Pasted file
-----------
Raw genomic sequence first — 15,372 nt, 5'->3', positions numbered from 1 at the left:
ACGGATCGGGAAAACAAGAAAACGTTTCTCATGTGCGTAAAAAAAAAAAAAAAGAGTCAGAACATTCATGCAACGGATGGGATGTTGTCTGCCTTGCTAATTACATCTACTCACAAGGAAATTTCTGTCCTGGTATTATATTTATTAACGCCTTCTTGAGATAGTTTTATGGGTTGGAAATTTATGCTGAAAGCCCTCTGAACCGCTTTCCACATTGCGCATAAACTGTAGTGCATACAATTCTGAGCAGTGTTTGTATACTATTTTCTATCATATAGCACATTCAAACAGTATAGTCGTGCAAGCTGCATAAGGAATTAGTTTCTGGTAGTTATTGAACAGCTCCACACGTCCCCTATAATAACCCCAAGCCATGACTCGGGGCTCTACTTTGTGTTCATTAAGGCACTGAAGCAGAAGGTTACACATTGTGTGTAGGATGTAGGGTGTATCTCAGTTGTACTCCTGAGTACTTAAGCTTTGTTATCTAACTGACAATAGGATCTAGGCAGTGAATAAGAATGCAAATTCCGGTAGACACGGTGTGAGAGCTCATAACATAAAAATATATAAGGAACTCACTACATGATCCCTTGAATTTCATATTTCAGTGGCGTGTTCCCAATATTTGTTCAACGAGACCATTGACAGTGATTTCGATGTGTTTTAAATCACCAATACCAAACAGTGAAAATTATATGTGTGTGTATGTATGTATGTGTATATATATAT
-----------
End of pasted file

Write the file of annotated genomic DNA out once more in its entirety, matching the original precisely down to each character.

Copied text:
Raw genomic sequence first — 15,372 nt, 5'->3', positions numbered from 1 at the left:
ACGGATCGGGAAAACAAGAAAACGTTTCTCATGTGCGTAAAAAAAAAAAAAAAGAGTCAGAACATTCATGCAACGGATGGGATGTTGTCTGCCTTGCTAATTACATCTACTCACAAGGAAATTTCTGTCCTGGTATTATATTTATTAACGCCTTCTTGAGATAGTTTTATGGGTTGGAAATTTATGCTGAAAGCCCTCTGAACCGCTTTCCACATTGCGCATAAACTGTAGTGCATACAATTCTGAGCAGTGTTTGTATACTATTTTCTATCATATAGCACATTCAAACAGTATAGTCGTGCAAGCTGCATAAGGAATTAGTTTCTGGTAGTTATTGAACAGCTCCACACGTCCCCTATAATAACCCCAAGCCATGACTCGGGGCTCTACTTTGTGTTCATTAAGGCACTGAAGCAGAAGGTTACACATTGTGTGTAGGATGTAGGGTGTATCTCAGTTGTACTCCTGAGTACTTAAGCTTTGTTATCTAACTGACAATAGGATCTAGGCAGTGAATAAGAATGCAAATTCCGGTAGACACGGTGTGAGAGCTCATAACATAAAAATATATAAGGAACTCACTACATGATCCCTTGAATTTCATATTTCAGTGGCGTGTTCCCAATATTTGTTCAACGAGACCATTGACAGTGATTTCGATGTGTTTTAAATCACCAATACCAAACAGTGAAAATTATATGTGTGTGTATGTATGTATGTGTATATATATAT